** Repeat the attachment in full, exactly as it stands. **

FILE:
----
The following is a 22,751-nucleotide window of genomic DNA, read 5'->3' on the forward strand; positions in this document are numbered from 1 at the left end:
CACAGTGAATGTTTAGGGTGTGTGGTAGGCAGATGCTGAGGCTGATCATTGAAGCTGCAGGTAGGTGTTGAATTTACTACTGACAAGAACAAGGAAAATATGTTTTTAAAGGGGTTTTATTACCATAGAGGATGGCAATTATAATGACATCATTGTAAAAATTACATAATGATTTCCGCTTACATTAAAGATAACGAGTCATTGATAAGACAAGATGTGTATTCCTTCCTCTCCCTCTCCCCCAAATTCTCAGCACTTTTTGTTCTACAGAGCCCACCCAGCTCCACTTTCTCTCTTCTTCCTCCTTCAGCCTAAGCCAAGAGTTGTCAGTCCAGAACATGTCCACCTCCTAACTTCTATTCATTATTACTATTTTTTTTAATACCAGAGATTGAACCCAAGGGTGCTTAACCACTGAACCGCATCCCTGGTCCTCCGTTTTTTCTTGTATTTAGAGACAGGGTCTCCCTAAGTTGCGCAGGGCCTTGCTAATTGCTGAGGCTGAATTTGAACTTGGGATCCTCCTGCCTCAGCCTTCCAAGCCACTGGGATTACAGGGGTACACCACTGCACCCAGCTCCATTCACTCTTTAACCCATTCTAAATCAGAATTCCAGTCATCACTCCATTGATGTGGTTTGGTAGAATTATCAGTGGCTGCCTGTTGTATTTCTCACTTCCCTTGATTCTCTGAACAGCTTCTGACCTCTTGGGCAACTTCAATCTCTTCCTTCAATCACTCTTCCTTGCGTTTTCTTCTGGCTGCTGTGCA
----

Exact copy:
The following is a 22,751-nucleotide window of genomic DNA, read 5'->3' on the forward strand; positions in this document are numbered from 1 at the left end:
CACAGTGAATGTTTAGGGTGTGTGGTAGGCAGATGCTGAGGCTGATCATTGAAGCTGCAGGTAGGTGTTGAATTTACTACTGACAAGAACAAGGAAAATATGTTTTTAAAGGGGTTTTATTACCATAGAGGATGGCAATTATAATGACATCATTGTAAAAATTACATAATGATTTCCGCTTACATTAAAGATAACGAGTCATTGATAAGACAAGATGTGTATTCCTTCCTCTCCCTCTCCCCCAAATTCTCAGCACTTTTTGTTCTACAGAGCCCACCCAGCTCCACTTTCTCTCTTCTTCCTCCTTCAGCCTAAGCCAAGAGTTGTCAGTCCAGAACATGTCCACCTCCTAACTTCTATTCATTATTACTATTTTTTTTAATACCAGAGATTGAACCCAAGGGTGCTTAACCACTGAACCGCATCCCTGGTCCTCCGTTTTTTCTTGTATTTAGAGACAGGGTCTCCCTAAGTTGCGCAGGGCCTTGCTAATTGCTGAGGCTGAATTTGAACTTGGGATCCTCCTGCCTCAGCCTTCCAAGCCACTGGGATTACAGGGGTACACCACTGCACCCAGCTCCATTCACTCTTTAACCCATTCTAAATCAGAATTCCAGTCATCACTCCATTGATGTGGTTTGGTAGAATTATCAGTGGCTGCCTGTTGTATTTCTCACTTCCCTTGATTCTCTGAACAGCTTCTGACCTCTTGGGCAACTTCAATCTCTTCCTTCAATCACTCTTCCTTGCGTTTTCTTCTGGCTGCTGTGCA